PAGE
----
COLUMBIA — In today’s Star, you can read all about former Missouri point guard Phil Pressey’s road to the NBA, and the questions that still surround his game as Thursday’s NBA Draft approaches.
By TEREZ PAYLOR
The Kansas City Star
Here’s some more info that I couldn’t fit into the story, including a quick sidebar on Pressey’s ability to consistently overcome his height all his life.
Q: What do the NBA scouts like about your game?
PP: “Just my playmaking ability, and me being able to control a team. They’ve seen a lot of the positive things I do and they know I can pressure the ball when necessary. During these workouts, I’ve really been pressuring guys and getting into them. The scouts have seen me play for three years…they know pretty much all I can do.”
Q: When did you realize that you made the right decision to declare for the draft?
PP: “My first workout. I killed it, it was my best one. It was in Boston, and I scrimmaged against three other point guards - Pierre Jackson, Myck Kabongo and Shane Larkin.”
Q: Are there any NBA point guards that you watch and compare yourself to, in a way?
PP: Ty Lawson. He’s my size and the way he pushes the ball and how he gets in the paint when he wants to, that’s every coach’s dream. But like I said, I try to take bits and parts of a lot of point guards and try to take it my own.”
Q: Looking back at your final season at Missouri, would you have done anything differently?
PP: “Yeah. A lot of things I would have done differently. I would have went about the whole season a different way. My whole point-of-view is different now after the season, but you can say that in every season. Yeah, I think about the season almost every single day because we lost, and we didn’t do as good as I wanted to. So… I think about it, but there’s not much I can do to change the past.”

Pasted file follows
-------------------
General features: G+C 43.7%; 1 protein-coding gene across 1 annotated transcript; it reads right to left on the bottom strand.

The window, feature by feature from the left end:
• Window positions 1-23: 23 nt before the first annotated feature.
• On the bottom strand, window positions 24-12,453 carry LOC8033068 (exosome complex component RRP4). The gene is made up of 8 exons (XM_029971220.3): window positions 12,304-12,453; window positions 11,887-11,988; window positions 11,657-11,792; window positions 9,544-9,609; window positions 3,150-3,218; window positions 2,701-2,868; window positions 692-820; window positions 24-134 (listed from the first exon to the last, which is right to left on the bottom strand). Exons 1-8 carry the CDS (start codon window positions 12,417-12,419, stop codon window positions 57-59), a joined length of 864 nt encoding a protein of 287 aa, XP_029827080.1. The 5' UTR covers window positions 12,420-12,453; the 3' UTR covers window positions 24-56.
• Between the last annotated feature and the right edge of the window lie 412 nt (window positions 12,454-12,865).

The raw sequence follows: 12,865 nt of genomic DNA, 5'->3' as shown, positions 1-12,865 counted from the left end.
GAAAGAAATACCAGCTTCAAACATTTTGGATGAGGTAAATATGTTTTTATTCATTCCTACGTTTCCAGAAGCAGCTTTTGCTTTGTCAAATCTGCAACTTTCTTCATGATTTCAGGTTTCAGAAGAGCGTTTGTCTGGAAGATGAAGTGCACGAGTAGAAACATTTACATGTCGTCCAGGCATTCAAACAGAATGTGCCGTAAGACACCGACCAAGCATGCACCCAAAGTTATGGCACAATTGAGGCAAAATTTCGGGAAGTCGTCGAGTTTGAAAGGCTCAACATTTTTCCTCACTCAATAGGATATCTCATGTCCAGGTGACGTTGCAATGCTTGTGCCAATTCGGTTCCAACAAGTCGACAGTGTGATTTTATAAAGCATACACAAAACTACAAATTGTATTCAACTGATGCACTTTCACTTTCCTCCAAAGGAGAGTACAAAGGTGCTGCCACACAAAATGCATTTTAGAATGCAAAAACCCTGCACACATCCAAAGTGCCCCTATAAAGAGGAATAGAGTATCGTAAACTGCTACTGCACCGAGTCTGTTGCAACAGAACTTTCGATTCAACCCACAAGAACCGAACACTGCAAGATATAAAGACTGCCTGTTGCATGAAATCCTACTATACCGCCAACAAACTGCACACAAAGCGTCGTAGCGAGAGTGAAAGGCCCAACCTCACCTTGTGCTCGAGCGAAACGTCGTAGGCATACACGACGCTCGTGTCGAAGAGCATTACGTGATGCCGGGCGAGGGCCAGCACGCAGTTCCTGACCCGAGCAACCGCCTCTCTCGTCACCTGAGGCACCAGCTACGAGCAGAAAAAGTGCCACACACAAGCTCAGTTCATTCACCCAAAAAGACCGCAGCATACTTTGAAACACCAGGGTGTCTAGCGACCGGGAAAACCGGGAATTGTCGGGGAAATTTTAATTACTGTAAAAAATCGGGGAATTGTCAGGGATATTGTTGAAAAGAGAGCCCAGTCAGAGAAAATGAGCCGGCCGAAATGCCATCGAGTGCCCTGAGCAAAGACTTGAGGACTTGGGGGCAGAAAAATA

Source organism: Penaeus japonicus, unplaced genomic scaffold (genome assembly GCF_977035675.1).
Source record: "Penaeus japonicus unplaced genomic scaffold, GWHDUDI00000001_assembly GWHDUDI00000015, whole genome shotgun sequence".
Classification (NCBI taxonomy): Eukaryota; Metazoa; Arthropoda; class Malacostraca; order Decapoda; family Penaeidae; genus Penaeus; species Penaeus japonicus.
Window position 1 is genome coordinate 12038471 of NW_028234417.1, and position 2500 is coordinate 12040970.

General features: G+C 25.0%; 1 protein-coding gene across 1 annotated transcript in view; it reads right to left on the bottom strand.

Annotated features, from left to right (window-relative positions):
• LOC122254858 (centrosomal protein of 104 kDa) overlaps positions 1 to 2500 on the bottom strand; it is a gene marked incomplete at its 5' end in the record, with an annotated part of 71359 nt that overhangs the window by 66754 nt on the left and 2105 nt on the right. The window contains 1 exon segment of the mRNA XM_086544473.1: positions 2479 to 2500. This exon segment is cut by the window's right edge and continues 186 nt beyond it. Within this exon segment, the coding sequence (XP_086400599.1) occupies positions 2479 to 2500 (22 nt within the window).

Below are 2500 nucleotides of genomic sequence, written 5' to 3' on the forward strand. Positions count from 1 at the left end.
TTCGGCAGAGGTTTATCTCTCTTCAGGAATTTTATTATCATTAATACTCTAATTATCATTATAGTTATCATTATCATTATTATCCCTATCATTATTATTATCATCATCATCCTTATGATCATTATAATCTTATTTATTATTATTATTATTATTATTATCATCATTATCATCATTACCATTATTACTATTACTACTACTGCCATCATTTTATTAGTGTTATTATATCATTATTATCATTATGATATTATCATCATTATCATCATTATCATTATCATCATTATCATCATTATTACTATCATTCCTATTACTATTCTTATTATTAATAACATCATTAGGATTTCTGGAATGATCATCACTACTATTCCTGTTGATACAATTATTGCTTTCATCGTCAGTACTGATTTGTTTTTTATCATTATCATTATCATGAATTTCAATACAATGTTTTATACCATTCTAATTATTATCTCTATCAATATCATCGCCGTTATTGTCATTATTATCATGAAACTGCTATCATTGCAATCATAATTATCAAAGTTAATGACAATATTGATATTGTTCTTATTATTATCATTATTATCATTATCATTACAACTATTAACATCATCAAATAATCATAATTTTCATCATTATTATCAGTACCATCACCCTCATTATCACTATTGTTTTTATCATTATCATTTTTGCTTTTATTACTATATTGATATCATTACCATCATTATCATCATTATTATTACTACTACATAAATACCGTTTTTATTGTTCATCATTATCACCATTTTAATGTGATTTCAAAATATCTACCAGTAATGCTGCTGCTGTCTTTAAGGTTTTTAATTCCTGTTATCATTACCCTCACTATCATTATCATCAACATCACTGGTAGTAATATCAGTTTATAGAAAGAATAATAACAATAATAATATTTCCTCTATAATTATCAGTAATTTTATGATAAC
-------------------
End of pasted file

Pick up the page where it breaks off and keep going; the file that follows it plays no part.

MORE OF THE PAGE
Q: What specifically, would you have done differently?
PP: ”On the defensive end, I think I would have pressured the ball a little bit more. I mean, I just felt like I could have changed the game defending the ball. But I can’t go back and change the past. A lot of the things you can’t really control, it’s out of your hands. You just have to look forward.”
Q: How is the NBA game different than the college game?
PP: “The game is a lot faster, decisions need to be made a lot quicker. There’s a lot more space on the court. It’s a totally different game but at the end of the day, it’s still basketball.”
Q: Are you confident you’ll get drafted Thursday?
PP: “That’s the plan, but you got to expect the worst. Pray for the best, expect the worse.”
Q: What’s the best part of going through the pre-draft process?
PP: “No school (laugh). No study hall. You just get to do what you love, and that’s play basketball. It’s a fun experience; I’m not going to lie.”
Q: I know your dad, a former NBA player, helped you make your decision to turn pro. In the end, do you feel like the information he told you about your draft chances turned out to be correct?
PP: “Yeah. He was very supportive of my decision. He felt like I was ready. He asked me did I think I was ready and at the end of the day, it’s my choice. I told him ‘yeah,’ and then going into the process, he just told me to go out there and compete and prove I’m better than the next person, leave no question about it. That’s how I’ve been attacking each and every one of these workouts and it’s benefited me.”